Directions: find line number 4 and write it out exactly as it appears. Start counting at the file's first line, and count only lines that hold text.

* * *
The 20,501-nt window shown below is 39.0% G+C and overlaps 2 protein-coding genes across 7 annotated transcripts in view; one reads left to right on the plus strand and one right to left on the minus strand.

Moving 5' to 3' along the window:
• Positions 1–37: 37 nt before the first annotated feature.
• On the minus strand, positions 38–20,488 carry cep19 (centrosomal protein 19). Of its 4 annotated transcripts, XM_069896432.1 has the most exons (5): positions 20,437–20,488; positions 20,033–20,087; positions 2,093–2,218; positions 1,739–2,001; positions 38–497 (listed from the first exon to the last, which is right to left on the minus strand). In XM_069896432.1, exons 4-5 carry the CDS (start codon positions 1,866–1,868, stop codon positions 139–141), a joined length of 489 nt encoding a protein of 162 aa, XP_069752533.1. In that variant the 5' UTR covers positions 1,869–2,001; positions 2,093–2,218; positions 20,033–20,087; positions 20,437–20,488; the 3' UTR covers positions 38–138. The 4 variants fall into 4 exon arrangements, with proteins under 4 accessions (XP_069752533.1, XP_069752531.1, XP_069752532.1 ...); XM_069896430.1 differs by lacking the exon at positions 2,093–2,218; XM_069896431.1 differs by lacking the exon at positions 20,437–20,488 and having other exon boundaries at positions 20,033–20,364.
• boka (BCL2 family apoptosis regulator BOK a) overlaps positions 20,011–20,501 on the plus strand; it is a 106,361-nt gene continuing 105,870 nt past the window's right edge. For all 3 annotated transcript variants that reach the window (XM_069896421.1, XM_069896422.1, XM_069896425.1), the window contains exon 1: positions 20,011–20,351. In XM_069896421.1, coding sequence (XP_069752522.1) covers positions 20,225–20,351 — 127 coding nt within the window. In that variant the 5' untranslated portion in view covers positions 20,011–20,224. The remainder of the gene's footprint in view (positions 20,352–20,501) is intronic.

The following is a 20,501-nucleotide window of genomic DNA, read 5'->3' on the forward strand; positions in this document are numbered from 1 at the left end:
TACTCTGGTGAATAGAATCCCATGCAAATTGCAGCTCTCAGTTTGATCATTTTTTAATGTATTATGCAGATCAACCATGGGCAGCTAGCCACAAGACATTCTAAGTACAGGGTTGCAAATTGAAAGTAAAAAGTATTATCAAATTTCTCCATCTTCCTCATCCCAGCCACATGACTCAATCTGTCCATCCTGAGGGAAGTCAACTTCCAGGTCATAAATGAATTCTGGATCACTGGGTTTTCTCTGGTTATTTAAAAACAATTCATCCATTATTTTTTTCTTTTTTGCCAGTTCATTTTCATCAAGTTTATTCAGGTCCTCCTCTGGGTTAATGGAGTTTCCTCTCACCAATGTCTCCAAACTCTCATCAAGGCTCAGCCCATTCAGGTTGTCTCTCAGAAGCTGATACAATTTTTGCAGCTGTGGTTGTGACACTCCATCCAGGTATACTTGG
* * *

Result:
• On the minus strand, positions 38–20,488 carry cep19 (centrosomal protein 19). Of its 4 annotated transcripts, XM_069896432.1 has the most exons (5): positions 20,437–20,488; positions 20,033–20,087; positions 2,093–2,218; positions 1,739–2,001; positions 38–497 (listed from the first exon to the last, which is right to left on the minus strand). In XM_069896432.1, exons 4-5 carry the CDS (start codon positions 1,866–1,868, stop codon positions 139–141), a joined length of 489 nt encoding a protein of 162 aa, XP_069752533.1. In that variant the 5' UTR covers positions 1,869–2,001; positions 2,093–2,218; positions 20,033–20,087; positions 20,437–20,488; the 3' UTR covers positions 38–138. The 4 variants fall into 4 exon arrangements, with proteins under 4 accessions (XP_069752533.1, XP_069752531.1, XP_069752532.1 ...); XM_069896430.1 differs by lacking the exon at positions 2,093–2,218; XM_069896431.1 differs by lacking the exon at positions 20,437–20,488 and having other exon boundaries at positions 20,033–20,364.